In Wolof, the first question asked when meeting or running into someone is “Nanga def?” which essentially translates to “How are you doing?”  The proper response is “Maangi fi,” or “I am here.”  This seems particularly appropriate given that I am, in fact, now here at my internship site, Ngaye Mekhe. After exchanging parting gifts with my family on Tuesday night — I gave them T-shirts, they gave me doughnuts and chocolate spread — I woke up the next morning at 5:30 to begin the next phase of my time here.  I hauled the entirety of my current belongings to school for our 7 am departure at 7:30 am. (This was still more on time than expected.)  After driving in our bus northeast for a few hours and dropping off Jasper and Lisa, we arrived in Mekhe around midday. Waly threw my bags at me off the top of the bus and left me at my family’s doorstep with a wave and a smile.  (Once again I find myself lying. We actually went to my internship site first to meet my supervisor and chat for a half hour or so about my work, and then I went to see where my friend Trina was staying before being left at my new house after a lengthy introduction from Waly.)

The family has been great. Unlike Trina’s new family and much of the rest of the town, they all speak very good French to complement their Wolof and Pulaar, another local language.  The father, Pa Diop, works for a local microfinance organization (different from mine), and the mother, Ma Sow, just opened a small boutique selling printed fabrics and assorted household items.  Pa Diop has a pretty sober demeanor and gives off a general vibe of seriousness, but after a couple days I would no longer describe him exclusively as such.  He’s very interested in my opinions on American and international politics and loves giving advice to his kids.  In news from the Irrelevant Details Bureau, he’s pretty short.  Ma Sow is not.  She’s unbelievably nice (to be fair, I believe it, but she’s nice nonetheless), and so she calls me “my son” and reminds me from time to time how happy she is that I’m here.  I now have a new Senegalese name, Yoro, which she chose for me within 20 minutes of my arrival.  (It’s a Peul name, since she comes from the Toucouleur ethnic group, which is part of the Peul tribe.)

Then the kids, of which there are nine as of my last count.  Some are children of Pa Diop and Ma Sow, while others are nieces and nephews here for unexplained reasons.  I repeatedly forgot all their names the first day, prompting me finally to pass around a notebook and make them write their names down after many jokes at my expense about my memory.  Save for the 5-year old, Adama, they all speak good French and love talking.  But although Adama is the only one I can’t really communicate with, he’s the one who likes having me there the most.  He ran in the door on the first day when he saw me sitting in front of the TV, and he tends to break into dance in front of me whenever any music is on.  I think he’ll be great for my nascent Wolof abilities, as he often tries to speak to me in Wolof and there are tons of natural translators around the house.  There’s a 19-year old, Demba, who is soft-spoken but quite smart and easy to talk to, and the one I talk to most is 10-year old Cheikh Tidiane, who has endless stories about the past Americans who have stayed with the family.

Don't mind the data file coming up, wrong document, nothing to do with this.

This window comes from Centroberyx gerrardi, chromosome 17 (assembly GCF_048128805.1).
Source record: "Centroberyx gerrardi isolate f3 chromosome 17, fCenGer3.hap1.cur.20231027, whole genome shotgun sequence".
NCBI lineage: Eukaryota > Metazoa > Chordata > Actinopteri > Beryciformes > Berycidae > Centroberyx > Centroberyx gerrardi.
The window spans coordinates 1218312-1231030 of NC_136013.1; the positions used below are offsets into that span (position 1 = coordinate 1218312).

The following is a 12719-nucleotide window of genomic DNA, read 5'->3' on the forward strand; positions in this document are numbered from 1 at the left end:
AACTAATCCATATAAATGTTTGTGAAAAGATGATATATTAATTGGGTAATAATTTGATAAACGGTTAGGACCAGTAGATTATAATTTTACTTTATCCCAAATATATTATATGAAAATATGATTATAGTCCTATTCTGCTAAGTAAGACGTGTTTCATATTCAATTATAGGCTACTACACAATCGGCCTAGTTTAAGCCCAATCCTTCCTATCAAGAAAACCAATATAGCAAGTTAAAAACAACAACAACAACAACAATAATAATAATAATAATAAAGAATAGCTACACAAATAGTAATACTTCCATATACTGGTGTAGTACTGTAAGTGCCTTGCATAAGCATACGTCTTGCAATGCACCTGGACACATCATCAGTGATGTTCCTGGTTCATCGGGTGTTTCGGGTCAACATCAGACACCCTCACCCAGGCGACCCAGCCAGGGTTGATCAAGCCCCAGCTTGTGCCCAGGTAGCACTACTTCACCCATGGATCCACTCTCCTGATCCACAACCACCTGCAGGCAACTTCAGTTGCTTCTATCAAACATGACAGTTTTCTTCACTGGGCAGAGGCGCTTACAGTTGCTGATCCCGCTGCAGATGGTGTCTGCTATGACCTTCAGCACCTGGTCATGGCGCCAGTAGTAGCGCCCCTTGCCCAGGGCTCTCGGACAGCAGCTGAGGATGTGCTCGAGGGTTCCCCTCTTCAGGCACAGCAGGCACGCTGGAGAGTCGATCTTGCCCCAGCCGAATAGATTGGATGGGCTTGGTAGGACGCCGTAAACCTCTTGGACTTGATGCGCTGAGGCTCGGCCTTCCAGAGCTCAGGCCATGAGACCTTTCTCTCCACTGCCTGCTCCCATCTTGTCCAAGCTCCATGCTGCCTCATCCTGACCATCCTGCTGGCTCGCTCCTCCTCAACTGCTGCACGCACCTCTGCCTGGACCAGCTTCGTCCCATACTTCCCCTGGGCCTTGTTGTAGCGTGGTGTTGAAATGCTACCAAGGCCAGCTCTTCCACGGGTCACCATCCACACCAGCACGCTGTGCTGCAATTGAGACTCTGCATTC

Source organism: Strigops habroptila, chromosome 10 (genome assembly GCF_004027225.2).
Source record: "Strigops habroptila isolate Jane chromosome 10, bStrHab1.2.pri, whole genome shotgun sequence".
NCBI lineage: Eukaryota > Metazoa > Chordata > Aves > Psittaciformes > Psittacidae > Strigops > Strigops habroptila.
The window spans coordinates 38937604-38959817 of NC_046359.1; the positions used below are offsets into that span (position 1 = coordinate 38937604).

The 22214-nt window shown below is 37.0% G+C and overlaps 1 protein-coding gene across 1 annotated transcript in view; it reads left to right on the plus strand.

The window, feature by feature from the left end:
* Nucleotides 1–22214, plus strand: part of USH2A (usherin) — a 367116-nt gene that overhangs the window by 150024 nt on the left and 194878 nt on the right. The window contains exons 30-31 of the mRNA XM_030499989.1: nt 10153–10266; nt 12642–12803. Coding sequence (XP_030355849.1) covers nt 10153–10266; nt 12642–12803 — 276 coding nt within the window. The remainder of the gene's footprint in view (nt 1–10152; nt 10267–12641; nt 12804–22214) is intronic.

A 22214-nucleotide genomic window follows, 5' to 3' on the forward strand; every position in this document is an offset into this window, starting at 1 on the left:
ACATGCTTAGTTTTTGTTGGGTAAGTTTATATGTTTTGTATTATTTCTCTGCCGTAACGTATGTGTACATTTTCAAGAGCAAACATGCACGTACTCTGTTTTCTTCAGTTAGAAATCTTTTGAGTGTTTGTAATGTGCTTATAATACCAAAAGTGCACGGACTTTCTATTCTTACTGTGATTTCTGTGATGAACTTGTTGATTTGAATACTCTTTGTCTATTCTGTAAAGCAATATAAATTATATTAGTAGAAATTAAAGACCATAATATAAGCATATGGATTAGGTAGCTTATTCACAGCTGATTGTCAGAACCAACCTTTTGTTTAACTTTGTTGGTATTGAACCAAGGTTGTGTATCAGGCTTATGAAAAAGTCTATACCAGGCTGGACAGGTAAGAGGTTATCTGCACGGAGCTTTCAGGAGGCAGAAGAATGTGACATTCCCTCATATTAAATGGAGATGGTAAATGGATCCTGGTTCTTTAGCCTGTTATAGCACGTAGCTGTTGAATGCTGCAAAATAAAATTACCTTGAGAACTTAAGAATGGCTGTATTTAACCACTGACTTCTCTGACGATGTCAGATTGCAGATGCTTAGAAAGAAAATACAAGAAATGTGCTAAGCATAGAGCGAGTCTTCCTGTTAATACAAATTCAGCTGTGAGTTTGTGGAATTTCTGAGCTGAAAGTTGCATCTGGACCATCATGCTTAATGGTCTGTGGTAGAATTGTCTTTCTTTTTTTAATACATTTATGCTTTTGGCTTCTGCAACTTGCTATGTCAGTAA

The house is roughly what I expected, with a few minor differences.  Like most houses here, it’s quite open-air, but most of the house is covered instead of being open to the sky.  The main area is defined by relatively dilapidated concrete flooring and walls, and it includes, of course, a TV set.  I have my own nicely-sized room directly off the main area, and otherwise inside on the first floor there is a boys’ room, a girls’ room, parents’ bedroom, and an unused living room.  (It all sounds bigger than it actually is.)  Then outside is a kitchen, a toilet hole, and a shower.  Finally, the roof is used as a petting zoo for the pet rabbits and pigeons.  The pigeons stay up there, but the rabbits love wandering around the house, often going into my room to hide under the bed.  The kids bring their mattresses up to sleep on the roof with the animals now that the rainy season is done.

I may have made the house sound somewhat simple, but the family is far from poor village folk or anything like that.  There are two computers in the house, one in the parents’ bedroom for Pa Diop to use the internet and the other in the boys’ bedroom for them to play computer games.  We get more TV channels than at my house in Dakar, since there is cable at this house.  And like the Mendy family, everyone speaks French, the parents are well-educated, and the kids aspire to go to college.

More so than the Mendy family, though, the Diops very much engage in the “typical” Senegalese manner of interpersonal interaction.  Every family member who enters the house shakes everyone’s hand upon arrival, so Pa Diop shakes his sons’ and daughters’ hands multiple times daily, which is pretty foreign to me.  A few minutes of every conversation are taken up by greetings, which usually consist of the same question asked multiple times by both parties, with full knowledge of the answer to come.  In French or Wolof:

“How’s it going?”
“It’s going, it’s going.  How’s it going for you?”
“It’s going well.  So how’s it going?”
“It’s going well, it’s going well.  How’s the heat?”
“Oh, it’s going a little, but it’s hot.”
“Yes, it’s always hot here.  And your day?”
“It’s going, it’s going.  Yours?”
“It’s going well.”

And so on, until perhaps you start talking about whatever it is that you wanted to talk about, or the conversation might be over after this exchange.  You are not, under any circumstances, allowed to answer these questions by indicating that something is not going. Read the rest of this entry ?